For me, Marcel Dupré’s Symphonie-Passion is the highlight of this first recital. It began life as an improvisation made during a concert at Wanamaker’s Department Store in Philadelphia, during 1921. The themes were handed to Dupré by members of the audience. He immediately began to improvise a four-movement structure which followed the life of Christ. The four are The world awaiting the Saviour, Nativity, Crucifixion and Resurrection. When Dupré returned to France he began to “write up” the work based on his recall of the concert. The restless opening section, suggesting anticipation, is followed by the Christmas story, imagining cribs and wise men. This is gentle and pensive. The Crucifixion is “doom-laden” with angular harmonies and plodding pedals. It comes as no surprise that the finale, Resurrection, is a full-blown Toccata in the finest “French Manner.”

The second recital is given by Anders Johnsson, who is currently organist at St Andrew’s Church in Malmö, Sweden. He is also associate professor in organ playing at the Malmö Academy of Music.

Dietrich Buxtehude’s Magnificat primi toni BuxWV 203 is based on a Gregorian Magnificat melody. “Primi toni” means that it is set in the Dorian mode (White notes on D). The resulting piece is a combination of eight sections, with some being improvisatory or fantasia-like and others being fugal. It ends with a virtuosic finale.

American organist, composer and professor Searle Wright’s Lyric Rhapsody pushes the stylistic boundaries. Every so often it is ethereal, then climactic. Does it nod to film music, jazz, or modernism? Plenty of opportunities for the soloist to exploit various solo stops and colourful combinations.

Beethoven wrote no major works for the organ. There are, apparently, a few fugal exercises. The Suite für eine Spieluhr Wo0 33 (1799) was originally devised for a large “self-playing” organ in Vienna. Andre Isoir has realised the three movements for a “normal” organ. These miniatures sound well here, with imaginative registrations.

César Franck’s Deuxième Choral in B minor (1890) opens with a short passacaglia which builds up from the opening pedal notes, before embarking on an involved exploration of moods and emotions. There are interludes, fugal passages and a “fantastical recitative” for full organ. The overall impression is one of gloom or deep introspection. Positive moods do occur as the work progresses, and there are some stupendous climaxes. Yet, it is the serenity of the conclusion that captures the imagination.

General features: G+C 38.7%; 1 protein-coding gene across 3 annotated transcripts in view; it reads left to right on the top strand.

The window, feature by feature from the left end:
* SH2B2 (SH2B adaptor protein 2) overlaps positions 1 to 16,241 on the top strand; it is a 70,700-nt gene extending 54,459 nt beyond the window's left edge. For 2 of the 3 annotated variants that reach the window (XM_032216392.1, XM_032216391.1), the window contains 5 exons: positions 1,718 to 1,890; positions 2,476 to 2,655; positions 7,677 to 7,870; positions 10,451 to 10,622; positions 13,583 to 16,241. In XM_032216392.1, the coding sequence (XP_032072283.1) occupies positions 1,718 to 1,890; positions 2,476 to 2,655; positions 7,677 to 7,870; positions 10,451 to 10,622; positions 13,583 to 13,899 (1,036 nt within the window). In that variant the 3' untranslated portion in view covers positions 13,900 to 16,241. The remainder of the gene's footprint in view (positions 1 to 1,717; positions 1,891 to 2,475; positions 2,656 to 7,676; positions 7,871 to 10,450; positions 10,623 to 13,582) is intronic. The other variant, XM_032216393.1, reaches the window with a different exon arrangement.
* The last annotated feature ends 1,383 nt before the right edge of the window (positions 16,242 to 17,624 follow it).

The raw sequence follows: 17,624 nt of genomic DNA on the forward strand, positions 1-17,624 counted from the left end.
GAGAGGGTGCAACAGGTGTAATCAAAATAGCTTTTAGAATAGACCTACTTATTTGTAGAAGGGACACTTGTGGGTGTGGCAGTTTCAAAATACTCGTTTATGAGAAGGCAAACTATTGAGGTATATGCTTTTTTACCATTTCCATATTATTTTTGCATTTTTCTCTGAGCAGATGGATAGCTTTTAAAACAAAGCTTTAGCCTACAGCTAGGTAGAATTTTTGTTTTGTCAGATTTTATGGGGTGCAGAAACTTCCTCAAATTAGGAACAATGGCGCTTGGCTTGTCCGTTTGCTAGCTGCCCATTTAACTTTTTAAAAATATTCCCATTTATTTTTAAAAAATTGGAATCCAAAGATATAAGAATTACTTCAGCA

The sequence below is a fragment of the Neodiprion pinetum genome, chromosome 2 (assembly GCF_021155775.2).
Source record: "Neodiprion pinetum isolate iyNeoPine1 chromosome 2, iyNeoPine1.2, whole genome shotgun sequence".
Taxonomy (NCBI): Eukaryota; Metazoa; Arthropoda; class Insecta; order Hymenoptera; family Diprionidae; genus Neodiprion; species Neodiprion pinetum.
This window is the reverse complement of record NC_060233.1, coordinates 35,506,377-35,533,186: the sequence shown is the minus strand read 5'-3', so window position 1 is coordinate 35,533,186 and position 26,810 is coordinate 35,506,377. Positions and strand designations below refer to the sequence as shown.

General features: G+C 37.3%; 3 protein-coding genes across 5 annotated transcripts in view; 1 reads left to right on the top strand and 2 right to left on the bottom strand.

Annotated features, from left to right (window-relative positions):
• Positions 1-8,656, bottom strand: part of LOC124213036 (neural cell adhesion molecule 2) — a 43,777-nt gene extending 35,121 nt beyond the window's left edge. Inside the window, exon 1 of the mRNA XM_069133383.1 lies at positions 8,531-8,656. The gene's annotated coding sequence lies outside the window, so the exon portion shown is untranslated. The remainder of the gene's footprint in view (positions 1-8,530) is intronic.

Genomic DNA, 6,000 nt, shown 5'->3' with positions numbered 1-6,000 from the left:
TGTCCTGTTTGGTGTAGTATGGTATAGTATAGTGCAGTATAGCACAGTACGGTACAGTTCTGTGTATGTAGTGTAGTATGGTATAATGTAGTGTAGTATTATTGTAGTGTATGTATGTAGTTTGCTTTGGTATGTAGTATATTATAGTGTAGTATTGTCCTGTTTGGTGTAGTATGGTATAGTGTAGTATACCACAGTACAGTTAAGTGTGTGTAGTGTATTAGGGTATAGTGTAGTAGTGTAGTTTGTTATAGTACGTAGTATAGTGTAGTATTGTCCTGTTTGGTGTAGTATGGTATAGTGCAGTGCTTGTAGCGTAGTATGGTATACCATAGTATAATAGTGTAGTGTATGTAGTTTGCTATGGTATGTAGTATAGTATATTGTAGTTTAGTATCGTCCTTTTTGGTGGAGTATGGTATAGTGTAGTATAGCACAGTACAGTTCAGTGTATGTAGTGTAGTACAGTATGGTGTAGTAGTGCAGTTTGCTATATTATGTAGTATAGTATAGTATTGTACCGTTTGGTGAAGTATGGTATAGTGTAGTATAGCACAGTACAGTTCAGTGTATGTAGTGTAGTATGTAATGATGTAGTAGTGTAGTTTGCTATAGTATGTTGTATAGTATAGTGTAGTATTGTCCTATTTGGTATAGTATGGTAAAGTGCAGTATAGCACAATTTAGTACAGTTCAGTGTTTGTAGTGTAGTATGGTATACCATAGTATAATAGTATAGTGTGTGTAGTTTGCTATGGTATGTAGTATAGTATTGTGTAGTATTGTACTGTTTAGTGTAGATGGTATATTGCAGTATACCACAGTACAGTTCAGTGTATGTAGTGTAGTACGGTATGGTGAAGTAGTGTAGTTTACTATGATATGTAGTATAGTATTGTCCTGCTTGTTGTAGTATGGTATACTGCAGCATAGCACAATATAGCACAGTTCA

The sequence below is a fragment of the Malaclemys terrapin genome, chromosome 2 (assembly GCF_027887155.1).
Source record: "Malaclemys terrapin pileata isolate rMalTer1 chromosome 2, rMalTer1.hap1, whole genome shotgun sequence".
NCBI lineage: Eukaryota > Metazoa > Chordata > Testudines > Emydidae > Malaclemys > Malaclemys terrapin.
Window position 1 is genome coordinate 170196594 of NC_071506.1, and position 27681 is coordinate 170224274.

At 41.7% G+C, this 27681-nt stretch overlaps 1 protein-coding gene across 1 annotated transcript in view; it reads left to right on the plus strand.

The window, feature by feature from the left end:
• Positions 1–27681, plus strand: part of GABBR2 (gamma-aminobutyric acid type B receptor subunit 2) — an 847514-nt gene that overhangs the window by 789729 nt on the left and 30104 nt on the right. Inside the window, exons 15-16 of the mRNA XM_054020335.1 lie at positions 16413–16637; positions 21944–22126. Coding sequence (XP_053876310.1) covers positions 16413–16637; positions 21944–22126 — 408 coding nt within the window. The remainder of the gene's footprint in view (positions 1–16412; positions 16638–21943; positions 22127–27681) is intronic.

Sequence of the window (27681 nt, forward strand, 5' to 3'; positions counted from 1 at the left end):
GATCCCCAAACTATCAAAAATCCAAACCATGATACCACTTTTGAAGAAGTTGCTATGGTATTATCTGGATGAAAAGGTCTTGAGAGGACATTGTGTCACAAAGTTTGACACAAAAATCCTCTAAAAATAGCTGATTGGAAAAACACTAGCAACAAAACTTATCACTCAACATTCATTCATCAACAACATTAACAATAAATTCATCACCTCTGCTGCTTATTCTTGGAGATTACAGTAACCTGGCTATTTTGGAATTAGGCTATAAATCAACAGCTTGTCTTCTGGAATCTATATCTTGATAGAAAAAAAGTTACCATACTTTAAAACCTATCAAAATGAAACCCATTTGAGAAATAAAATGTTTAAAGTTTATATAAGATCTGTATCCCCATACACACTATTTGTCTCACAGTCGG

If I were to declare what I considered to be the ultimate piece of “pure” or “absolute” music, it would have to be J.S. Bach Chaconne in D minor, from the Partita II for violin solo, BWV 1004. Many years ago, I first heard it in Busoni’s renowned transcription for piano solo – I was seriously impressed. It has been arranged for multiple combinations of instruments, including Stokowski’s for full orchestra. This version for organ was made by Ulisse Matthey, onetime organist, and professor of music in Milan. This is a successful transcription in every way that preserves the “spiritually powerful, emotionally powerful, structurally perfect” nature of the original.

Léon Boëllmann is best recalled for his Suite Gothique (1895) with its uplifting Toccata. In fact, he produced concertos, a symphony, chamber works and piano music. His Ronde Française (op.37 (1896) was originally written for piano (or cello and piano?) and was arranged for organ by Gaston Choisnel. It is a charming modal work that never strays from the white notes on the keyboard and pedals.

Anders Johnsson concludes his recital with three wonderful pieces of Vierne taken from two books of Pièces de Fantasie dating from 1926-27. Naïades is justly regarded for its sheer virtuosity, evoking the doings of the mythical daughters of the god Poseidon. This performance shimmers with rapid scales, and overt impressionism. The Sicilienne, from the second Suite, is more thoughtful but never morose. It is a little rondo, with a theme introduced by a soft reed stop on the swell. There are three refrains and two episodes, with the chromatic accompaniment getting more complex as it progresses. The final piece is a warhorse. From start to finish the Toccata is an unrelenting perpetuum mobile, that tests the organist’s skill to the extreme. It ends in absolute triumph.

Little more needs be said. The organ sounds magnificent. This is an excellent package: superb performances, great sound quality, brilliant documentation and rewarding programming. In the opening days of 2024, this CD and book are already on my list of recordings of the year.

Track Listing:
Percy Whitlock (1903-46)

Fanfare, from Four Extemporisations (1933)
Johann Sebastian Bach (1685-1750)
Partite diverse sopra "Sei gegrüßet, Jesu gütig, BWV 768 (c.1705)
Jean-Baptiste Robin (b.1976)
Regard vers l’Air (2007)
Marcel Dupré (1886-1971)
Symphonie-Passion, op.23 (1921/25)
Dietrich Buxtehude (1637-1707)

Magnificat primi toni BuxWV 203 (?)
Searle Wright (1918-2004)
Lyric Rhapsody (1957)
Ludwig van Beethoven (1770-1827)
Suite für eine Spieluhr Wo0 33 (1799) arr. André Isoir (1935-2016)
César Franck (1822-1890)
Deuxième Choral en si mineur (1890)
Johann Sebastian Bach
Ciaccona in re minore from Parita II for violin solo, BWV 1004, realised for organ by Ulisse Matthey (1876-1957)
Léon Boëllmann (1862-1897)
Ronde Française, op.37 (1896) arr. Gaston Choisnel (1857-1921)
Louis Vierne (1870-1937)
From Pieces de Fantaisie (1926-27): Naïades, op.55, no.4; Sicilienne, op.53, no.2; Toccata, op.53 no.6
Kristian Krogsøe (organ) CD1, Anders Johnsson (organ) CD2
rec. 2022-2023 Aarhus Cathedral
Danacord DACOCD 971-972
With thanks to MusicWeb International where this review was first published.